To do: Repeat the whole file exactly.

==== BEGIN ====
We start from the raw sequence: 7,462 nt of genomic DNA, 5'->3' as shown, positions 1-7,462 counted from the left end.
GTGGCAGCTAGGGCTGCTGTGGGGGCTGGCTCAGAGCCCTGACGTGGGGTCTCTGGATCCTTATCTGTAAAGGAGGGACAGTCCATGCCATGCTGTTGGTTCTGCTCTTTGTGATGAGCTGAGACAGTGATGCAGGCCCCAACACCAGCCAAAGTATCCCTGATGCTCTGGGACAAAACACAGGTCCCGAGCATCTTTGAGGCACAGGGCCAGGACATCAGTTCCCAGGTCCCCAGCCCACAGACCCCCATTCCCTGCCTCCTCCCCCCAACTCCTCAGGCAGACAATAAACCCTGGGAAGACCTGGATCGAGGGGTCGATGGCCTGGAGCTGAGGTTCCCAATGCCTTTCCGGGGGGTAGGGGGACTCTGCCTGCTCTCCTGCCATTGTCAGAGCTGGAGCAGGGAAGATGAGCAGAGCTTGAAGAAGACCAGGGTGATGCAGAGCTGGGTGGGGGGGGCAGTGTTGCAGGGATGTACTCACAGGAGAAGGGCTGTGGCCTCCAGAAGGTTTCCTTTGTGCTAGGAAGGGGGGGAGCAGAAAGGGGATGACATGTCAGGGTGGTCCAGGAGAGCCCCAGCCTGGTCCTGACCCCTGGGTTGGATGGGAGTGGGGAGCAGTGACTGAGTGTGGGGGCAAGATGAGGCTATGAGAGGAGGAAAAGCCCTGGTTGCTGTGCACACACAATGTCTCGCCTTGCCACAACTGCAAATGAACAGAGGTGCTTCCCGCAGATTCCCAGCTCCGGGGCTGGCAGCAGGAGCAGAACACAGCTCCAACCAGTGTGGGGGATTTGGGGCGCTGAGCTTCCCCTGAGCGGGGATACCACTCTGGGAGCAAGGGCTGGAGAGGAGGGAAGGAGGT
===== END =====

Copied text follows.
We start from the raw sequence: 7,462 nt of genomic DNA, 5'->3' as shown, positions 1-7,462 counted from the left end.
GTGGCAGCTAGGGCTGCTGTGGGGGCTGGCTCAGAGCCCTGACGTGGGGTCTCTGGATCCTTATCTGTAAAGGAGGGACAGTCCATGCCATGCTGTTGGTTCTGCTCTTTGTGATGAGCTGAGACAGTGATGCAGGCCCCAACACCAGCCAAAGTATCCCTGATGCTCTGGGACAAAACACAGGTCCCGAGCATCTTTGAGGCACAGGGCCAGGACATCAGTTCCCAGGTCCCCAGCCCACAGACCCCCATTCCCTGCCTCCTCCCCCCAACTCCTCAGGCAGACAATAAACCCTGGGAAGACCTGGATCGAGGGGTCGATGGCCTGGAGCTGAGGTTCCCAATGCCTTTCCGGGGGGTAGGGGGACTCTGCCTGCTCTCCTGCCATTGTCAGAGCTGGAGCAGGGAAGATGAGCAGAGCTTGAAGAAGACCAGGGTGATGCAGAGCTGGGTGGGGGGGGCAGTGTTGCAGGGATGTACTCACAGGAGAAGGGCTGTGGCCTCCAGAAGGTTTCCTTTGTGCTAGGAAGGGGGGGAGCAGAAAGGGGATGACATGTCAGGGTGGTCCAGGAGAGCCCCAGCCTGGTCCTGACCCCTGGGTTGGATGGGAGTGGGGAGCAGTGACTGAGTGTGGGGGCAAGATGAGGCTATGAGAGGAGGAAAAGCCCTGGTTGCTGTGCACACACAATGTCTCGCCTTGCCACAACTGCAAATGAACAGAGGTGCTTCCCGCAGATTCCCAGCTCCGGGGCTGGCAGCAGGAGCAGAACACAGCTCCAACCAGTGTGGGGGATTTGGGGCGCTGAGCTTCCCCTGAGCGGGGATACCACTCTGGGAGCAAGGGCTGGAGAGGAGGGAAGGAGGT